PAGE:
A legal charge has the advantage that, since the secured party obtains legal title to the charged shares, it is not subject to any pre-existing equitable interest in the charged shares, unless such secured party had actual or constructive notice of that equitable interest prior to the creation of the legal charge.

A further advantage of a legal charge is that if it becomes necessary to enforce the security, the secured party is already in control as the registered owner of the charged shares. The secured party can therefore, subject to provisions to the contrary in the constituent documents, sell the charged shares to whomever it wishes and take other action available to a shareholder.  Note, however, that a transfer of registered shares is effected by a written instrument of transfer which is registered in the register of members. That register is under the control of the directors and in the event that the directors purport to exercise their right to decline to register a transfer of the charged shares in the event of the sale of the charged shares, then, on enforcement, the secured party under a legal charge may, as the registered shareholder, need to exercise powers available to it in the articles of association to remove the directors.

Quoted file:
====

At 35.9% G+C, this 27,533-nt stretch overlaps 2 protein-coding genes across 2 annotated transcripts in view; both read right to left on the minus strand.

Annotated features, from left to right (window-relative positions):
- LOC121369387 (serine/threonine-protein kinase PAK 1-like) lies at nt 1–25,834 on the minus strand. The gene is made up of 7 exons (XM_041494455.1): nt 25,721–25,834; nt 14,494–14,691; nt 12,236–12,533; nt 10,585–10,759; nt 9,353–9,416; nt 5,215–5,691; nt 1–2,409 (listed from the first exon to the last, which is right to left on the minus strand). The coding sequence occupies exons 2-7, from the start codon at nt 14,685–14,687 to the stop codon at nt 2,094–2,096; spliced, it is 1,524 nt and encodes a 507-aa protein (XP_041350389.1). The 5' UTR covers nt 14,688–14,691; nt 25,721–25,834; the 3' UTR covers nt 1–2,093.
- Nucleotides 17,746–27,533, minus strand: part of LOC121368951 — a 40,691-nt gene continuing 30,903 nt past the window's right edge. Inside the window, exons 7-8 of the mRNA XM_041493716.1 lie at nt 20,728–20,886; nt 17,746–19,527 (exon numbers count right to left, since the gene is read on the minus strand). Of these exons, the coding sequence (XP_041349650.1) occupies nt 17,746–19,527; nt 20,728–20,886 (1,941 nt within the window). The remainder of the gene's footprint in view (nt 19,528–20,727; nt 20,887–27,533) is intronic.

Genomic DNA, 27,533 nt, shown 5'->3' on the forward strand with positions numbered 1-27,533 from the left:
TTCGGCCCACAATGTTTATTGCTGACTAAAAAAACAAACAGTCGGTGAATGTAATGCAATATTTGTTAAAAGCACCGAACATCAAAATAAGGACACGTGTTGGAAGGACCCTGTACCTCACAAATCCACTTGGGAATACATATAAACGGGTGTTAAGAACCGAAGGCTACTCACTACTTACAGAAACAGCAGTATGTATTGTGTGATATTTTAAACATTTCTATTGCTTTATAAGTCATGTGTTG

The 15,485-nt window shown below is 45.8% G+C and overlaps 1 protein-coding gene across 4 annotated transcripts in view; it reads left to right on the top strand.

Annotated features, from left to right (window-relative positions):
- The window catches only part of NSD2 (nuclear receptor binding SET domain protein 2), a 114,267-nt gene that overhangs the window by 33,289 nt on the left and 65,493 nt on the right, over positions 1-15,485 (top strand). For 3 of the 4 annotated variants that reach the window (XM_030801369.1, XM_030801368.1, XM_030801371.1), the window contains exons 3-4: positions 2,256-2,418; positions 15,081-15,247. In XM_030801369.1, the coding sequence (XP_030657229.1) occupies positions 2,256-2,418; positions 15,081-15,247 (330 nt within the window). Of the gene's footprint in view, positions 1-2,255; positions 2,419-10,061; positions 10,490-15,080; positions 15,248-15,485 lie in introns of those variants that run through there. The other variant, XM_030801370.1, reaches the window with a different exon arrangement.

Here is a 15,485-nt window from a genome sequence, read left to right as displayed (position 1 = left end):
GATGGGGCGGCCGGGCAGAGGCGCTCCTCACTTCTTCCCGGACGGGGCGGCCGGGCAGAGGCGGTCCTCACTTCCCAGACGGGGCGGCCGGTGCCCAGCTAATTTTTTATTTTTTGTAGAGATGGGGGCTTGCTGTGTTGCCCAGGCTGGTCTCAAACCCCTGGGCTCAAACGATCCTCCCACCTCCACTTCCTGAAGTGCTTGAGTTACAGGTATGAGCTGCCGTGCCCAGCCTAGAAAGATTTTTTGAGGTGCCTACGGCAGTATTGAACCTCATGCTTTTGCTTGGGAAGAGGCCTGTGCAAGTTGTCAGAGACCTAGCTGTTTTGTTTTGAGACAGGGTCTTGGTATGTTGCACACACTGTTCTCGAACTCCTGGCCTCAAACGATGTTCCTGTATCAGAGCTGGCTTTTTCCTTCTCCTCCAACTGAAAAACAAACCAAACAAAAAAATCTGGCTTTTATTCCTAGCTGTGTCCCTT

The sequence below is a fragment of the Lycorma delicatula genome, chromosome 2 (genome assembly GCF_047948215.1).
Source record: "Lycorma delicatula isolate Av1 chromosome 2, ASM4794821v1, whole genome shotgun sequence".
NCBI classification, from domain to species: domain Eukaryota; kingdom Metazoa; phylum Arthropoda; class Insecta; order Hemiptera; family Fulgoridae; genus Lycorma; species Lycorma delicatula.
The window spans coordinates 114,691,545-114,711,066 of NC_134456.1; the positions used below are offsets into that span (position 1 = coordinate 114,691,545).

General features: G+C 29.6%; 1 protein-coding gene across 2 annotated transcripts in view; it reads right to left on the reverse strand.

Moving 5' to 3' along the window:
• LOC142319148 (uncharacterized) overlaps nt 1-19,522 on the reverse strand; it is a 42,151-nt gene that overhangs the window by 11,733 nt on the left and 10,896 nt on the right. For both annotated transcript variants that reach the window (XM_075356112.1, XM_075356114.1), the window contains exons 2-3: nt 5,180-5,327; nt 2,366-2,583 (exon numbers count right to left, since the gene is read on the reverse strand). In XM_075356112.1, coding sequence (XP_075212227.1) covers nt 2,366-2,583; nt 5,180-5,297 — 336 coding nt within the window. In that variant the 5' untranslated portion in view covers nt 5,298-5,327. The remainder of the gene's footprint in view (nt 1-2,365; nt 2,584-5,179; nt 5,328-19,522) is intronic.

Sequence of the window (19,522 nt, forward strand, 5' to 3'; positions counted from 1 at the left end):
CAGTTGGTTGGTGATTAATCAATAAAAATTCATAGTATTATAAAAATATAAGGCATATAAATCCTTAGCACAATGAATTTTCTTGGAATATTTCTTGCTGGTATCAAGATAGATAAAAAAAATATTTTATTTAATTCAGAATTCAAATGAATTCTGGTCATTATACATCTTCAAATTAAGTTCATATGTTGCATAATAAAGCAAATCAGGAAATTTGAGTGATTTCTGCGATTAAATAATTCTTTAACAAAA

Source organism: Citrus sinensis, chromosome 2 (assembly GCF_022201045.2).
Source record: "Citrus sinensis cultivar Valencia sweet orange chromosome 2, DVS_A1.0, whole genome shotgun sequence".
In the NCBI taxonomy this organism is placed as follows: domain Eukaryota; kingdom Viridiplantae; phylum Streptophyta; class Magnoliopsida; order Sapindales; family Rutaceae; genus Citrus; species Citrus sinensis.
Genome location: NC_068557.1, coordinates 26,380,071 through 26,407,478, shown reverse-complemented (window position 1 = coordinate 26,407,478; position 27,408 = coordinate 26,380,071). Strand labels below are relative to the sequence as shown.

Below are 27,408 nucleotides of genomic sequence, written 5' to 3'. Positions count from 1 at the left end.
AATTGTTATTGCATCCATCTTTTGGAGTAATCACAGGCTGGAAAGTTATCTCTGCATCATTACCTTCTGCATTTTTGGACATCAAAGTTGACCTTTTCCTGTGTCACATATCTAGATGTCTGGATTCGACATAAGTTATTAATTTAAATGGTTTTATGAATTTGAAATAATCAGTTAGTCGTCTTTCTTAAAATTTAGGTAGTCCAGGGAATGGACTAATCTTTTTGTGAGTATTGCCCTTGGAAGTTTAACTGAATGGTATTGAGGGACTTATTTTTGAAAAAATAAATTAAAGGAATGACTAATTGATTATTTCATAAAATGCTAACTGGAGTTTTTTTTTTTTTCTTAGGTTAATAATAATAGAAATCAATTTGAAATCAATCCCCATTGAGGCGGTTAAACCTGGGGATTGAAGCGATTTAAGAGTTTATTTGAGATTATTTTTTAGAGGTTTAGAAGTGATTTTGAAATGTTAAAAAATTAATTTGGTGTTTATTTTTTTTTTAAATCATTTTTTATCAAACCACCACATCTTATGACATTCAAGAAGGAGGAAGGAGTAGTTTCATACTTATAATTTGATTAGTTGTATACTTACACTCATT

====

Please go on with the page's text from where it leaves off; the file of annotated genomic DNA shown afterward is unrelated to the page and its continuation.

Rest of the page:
The disadvantage to a legal charge is that strictly speaking, where a secured party takes a legal charge over, and so becomes the registered holder of, the whole of (or the majority of) the issued share capital of an exempted company, that company may be treated as its subsidiary from an accounting perspective.  Whether this is an issue may depend upon the law and the accounting principles of the jurisdiction in which the accounts of the secured party are prepared. In addition, there may be tax and/or regulatory implications for a secured party in taking legal title to shares pursuant to a legal charge. As a result it is much more common for a secured party to take an equitable charge over shares.

Equitable Charge